“Our most controversial first lady, Mary Lincoln was reviled by her critics and few historians have treated her kindly. Lively and entertaining, Mrs. Lincoln will cause readers to rethink the stereotypes about Mary—and perhaps to question some of their beliefs about her husband as well.”
“In this remarkable book, Catherine Clinton displays an emotional depth in her understanding of Mary Lincoln that has rarely been revealed in the Lincoln literature. This engaging, wonderfully written narrative provides fresh insight into this complex woman whose intelligence and loving capacities were continually beset by insecurities.”
“Noted historian Catherine Clinton manages to enlighten readers, confirm some well-documented stories, question others and offer additional insights into one of the most complicated fist ladies in American history. . . . Clinton has allowed history to make a more fair-minded appraisal of Mary Lincoln’s life.”
“Clinton’s careful research and thoughtful presentation result in the best treatment of the troubled life of Mary Lincoln in recent memory. . . . Mary was, and continues to be, controversial, but, as Clinton submits, she remains a figure of great color, worthy of continued interest.”
Booklist (starred review)
“Clinton’s portrait is distinctive for its abiding sanity, its deft and in-depth handling of the White House years, and for the consistent quality of its prose.”
“As wife and widow of America’s greatest president, Mary Lincoln was the focus of cruel controversies in her lifetime and among historians ever since. With sensitivity and empathy, Catherine Clinton brings us the real Mary Lincoln—a tragic yet compelling figure.”
Any biographer of Mary Lincoln has a tough act to follow in Jean H. Baker's groundbreaking and definitive Mary Todd Lincoln: A Biography, published two decades ago and reissued in paperback in 2008. Queens University (Belfast) history professor Clinton (Harriet Tubman: The Road to Freedom) fails to rise to the occasion. For starters, the book seems to have no raison d'être: Clinton offers no revisionist interpretation and has uncovered no new sources. Add to this Clinton's annoying style, such as a penchant for ESP, narrating Mary Lincoln's thoughts through various key moments in her life, such as this upon the day in April, 1865, when her husband triumphantly visited the Confederate capital of Richmond: "Mary found a sense of serenity that was distinctly new and uncharacteristic ... she imagined that she might be reconciled with those alienated...." The author also too frequently paraphrases the contents of diaries and letters, without quoting them directly. Although Clinton's book provides an adequate summary of an important life, readers can find a far more than adequate rendition elsewhere. B&w illus.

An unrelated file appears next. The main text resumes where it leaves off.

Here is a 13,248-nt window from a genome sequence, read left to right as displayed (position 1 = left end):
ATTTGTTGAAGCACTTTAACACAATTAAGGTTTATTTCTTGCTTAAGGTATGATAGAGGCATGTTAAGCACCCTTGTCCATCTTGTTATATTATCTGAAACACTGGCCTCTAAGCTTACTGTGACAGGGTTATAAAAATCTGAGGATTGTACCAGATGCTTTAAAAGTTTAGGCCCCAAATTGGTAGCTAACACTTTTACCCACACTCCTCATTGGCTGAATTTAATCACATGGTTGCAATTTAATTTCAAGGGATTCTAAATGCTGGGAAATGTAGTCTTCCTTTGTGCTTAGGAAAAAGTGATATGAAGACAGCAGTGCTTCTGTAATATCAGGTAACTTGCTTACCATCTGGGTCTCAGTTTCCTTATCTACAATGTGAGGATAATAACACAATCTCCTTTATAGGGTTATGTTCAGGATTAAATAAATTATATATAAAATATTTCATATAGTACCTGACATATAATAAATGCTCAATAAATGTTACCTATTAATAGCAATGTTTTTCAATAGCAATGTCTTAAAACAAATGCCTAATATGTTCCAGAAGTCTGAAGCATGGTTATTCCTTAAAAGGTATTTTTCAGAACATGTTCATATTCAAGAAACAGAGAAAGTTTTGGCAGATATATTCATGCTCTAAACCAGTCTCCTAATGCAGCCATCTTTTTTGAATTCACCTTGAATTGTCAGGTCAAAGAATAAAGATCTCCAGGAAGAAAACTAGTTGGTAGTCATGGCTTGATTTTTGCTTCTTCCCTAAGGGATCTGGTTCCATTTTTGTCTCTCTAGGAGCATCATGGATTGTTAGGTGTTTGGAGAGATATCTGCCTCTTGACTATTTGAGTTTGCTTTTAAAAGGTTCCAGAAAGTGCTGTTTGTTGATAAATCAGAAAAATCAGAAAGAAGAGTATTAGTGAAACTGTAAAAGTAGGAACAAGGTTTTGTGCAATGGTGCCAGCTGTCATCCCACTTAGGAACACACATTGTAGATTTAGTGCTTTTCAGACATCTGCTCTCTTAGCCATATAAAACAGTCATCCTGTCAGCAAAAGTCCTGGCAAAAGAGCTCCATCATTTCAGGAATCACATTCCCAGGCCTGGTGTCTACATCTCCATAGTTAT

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History has certainly been kinder to Abraham Lincoln than to his troubled wife, Mary Todd Lincoln. This is partly because of the animus between Mrs. Lincoln and her husband's law partner and early biographer, William Herndon; partly owing to her Southern heritage, troubling in a time of secession and civil war; and partly for the mental distress that marked her life. In this evenhanded treatment, noted historian Clinton (Queen's Univ., Belfast;
Fanny Kemble's Civil Wars) sifts through the many criticisms of Mary Lincoln to offer a sensitive reassessment that debunks unjust attacks and reveals Mrs. Lincoln's many strengths-charitableness, devotion to family and nation, unwavering love and encouragement for her beleaguered husband-alongside the mental illness and flaws of temperament for which she is better known. This biography builds on the recent scholarship of Jason Emerson ( The Madness of Mary Lincoln) and standard primary and secondary sources to provide what will undoubtedly become a standard work on Mary Todd Lincoln. Written in a style that will appeal to the general reader, Clinton's book features sufficient nuance to satisfy scholars looking for a greater interpretation of the life of this controversial historical figure. A necessary purchase for most public, school, and academic libraries. Linda V. Carlisle
"Clinton’s careful research and thoughtful presentation result in the best treatment of the troubled life of Mary Lincoln in recent memory. . . . Mary was, and continues to be, controversial, but, as Clinton submits, she remains a figure of great color, worthy of continued interest."